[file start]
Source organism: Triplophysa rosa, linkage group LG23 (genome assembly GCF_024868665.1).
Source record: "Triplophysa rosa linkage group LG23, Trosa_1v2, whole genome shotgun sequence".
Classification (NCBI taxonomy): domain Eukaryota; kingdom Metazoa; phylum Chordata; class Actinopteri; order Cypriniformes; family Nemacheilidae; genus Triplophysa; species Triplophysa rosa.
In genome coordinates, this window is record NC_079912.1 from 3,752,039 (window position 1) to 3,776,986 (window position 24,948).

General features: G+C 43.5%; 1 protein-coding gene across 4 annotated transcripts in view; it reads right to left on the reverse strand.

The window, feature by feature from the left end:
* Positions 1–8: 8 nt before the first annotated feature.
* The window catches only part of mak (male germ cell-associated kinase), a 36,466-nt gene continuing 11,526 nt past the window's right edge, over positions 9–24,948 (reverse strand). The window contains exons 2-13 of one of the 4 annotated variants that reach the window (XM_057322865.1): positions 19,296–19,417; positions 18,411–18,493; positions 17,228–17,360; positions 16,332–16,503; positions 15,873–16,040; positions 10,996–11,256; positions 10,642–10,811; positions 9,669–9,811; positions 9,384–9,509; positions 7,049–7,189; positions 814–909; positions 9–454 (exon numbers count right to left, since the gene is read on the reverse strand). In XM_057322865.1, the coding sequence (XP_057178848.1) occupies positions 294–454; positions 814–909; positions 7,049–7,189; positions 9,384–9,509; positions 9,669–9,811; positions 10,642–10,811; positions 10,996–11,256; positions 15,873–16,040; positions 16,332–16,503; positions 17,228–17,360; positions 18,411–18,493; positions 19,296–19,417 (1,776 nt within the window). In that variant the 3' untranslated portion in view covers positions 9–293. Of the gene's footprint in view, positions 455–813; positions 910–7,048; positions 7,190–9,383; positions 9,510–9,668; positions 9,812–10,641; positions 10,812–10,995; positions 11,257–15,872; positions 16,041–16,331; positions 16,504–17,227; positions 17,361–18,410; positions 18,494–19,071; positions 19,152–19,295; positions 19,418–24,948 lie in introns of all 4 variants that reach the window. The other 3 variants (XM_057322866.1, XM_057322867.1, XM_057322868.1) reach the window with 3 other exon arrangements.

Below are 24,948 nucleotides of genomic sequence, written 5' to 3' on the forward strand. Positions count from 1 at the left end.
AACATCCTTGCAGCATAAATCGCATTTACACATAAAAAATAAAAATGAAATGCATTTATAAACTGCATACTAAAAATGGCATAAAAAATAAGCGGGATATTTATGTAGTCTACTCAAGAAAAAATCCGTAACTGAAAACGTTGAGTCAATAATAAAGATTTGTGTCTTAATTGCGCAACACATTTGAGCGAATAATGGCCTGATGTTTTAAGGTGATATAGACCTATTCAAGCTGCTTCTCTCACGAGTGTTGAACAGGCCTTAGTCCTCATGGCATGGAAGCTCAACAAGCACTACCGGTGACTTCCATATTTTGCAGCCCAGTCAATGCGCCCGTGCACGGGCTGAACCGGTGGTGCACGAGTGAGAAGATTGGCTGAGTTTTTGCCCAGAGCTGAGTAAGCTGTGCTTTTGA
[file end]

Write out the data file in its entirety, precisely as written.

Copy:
Source organism: Triplophysa rosa, linkage group LG23 (genome assembly GCF_024868665.1).
Source record: "Triplophysa rosa linkage group LG23, Trosa_1v2, whole genome shotgun sequence".
Classification (NCBI taxonomy): domain Eukaryota; kingdom Metazoa; phylum Chordata; class Actinopteri; order Cypriniformes; family Nemacheilidae; genus Triplophysa; species Triplophysa rosa.
In genome coordinates, this window is record NC_079912.1 from 3,752,039 (window position 1) to 3,776,986 (window position 24,948).

General features: G+C 43.5%; 1 protein-coding gene across 4 annotated transcripts in view; it reads right to left on the reverse strand.

The window, feature by feature from the left end:
* Positions 1–8: 8 nt before the first annotated feature.
* The window catches only part of mak (male germ cell-associated kinase), a 36,466-nt gene continuing 11,526 nt past the window's right edge, over positions 9–24,948 (reverse strand). The window contains exons 2-13 of one of the 4 annotated variants that reach the window (XM_057322865.1): positions 19,296–19,417; positions 18,411–18,493; positions 17,228–17,360; positions 16,332–16,503; positions 15,873–16,040; positions 10,996–11,256; positions 10,642–10,811; positions 9,669–9,811; positions 9,384–9,509; positions 7,049–7,189; positions 814–909; positions 9–454 (exon numbers count right to left, since the gene is read on the reverse strand). In XM_057322865.1, the coding sequence (XP_057178848.1) occupies positions 294–454; positions 814–909; positions 7,049–7,189; positions 9,384–9,509; positions 9,669–9,811; positions 10,642–10,811; positions 10,996–11,256; positions 15,873–16,040; positions 16,332–16,503; positions 17,228–17,360; positions 18,411–18,493; positions 19,296–19,417 (1,776 nt within the window). In that variant the 3' untranslated portion in view covers positions 9–293. Of the gene's footprint in view, positions 455–813; positions 910–7,048; positions 7,190–9,383; positions 9,510–9,668; positions 9,812–10,641; positions 10,812–10,995; positions 11,257–15,872; positions 16,041–16,331; positions 16,504–17,227; positions 17,361–18,410; positions 18,494–19,071; positions 19,152–19,295; positions 19,418–24,948 lie in introns of all 4 variants that reach the window. The other 3 variants (XM_057322866.1, XM_057322867.1, XM_057322868.1) reach the window with 3 other exon arrangements.

Below are 24,948 nucleotides of genomic sequence, written 5' to 3' on the forward strand. Positions count from 1 at the left end.
AACATCCTTGCAGCATAAATCGCATTTACACATAAAAAATAAAAATGAAATGCATTTATAAACTGCATACTAAAAATGGCATAAAAAATAAGCGGGATATTTATGTAGTCTACTCAAGAAAAAATCCGTAACTGAAAACGTTGAGTCAATAATAAAGATTTGTGTCTTAATTGCGCAACACATTTGAGCGAATAATGGCCTGATGTTTTAAGGTGATATAGACCTATTCAAGCTGCTTCTCTCACGAGTGTTGAACAGGCCTTAGTCCTCATGGCATGGAAGCTCAACAAGCACTACCGGTGACTTCCATATTTTGCAGCCCAGTCAATGCGCCCGTGCACGGGCTGAACCGGTGGTGCACGAGTGAGAAGATTGGCTGAGTTTTTGCCCAGAGCTGAGTAAGCTGTGCTTTTGA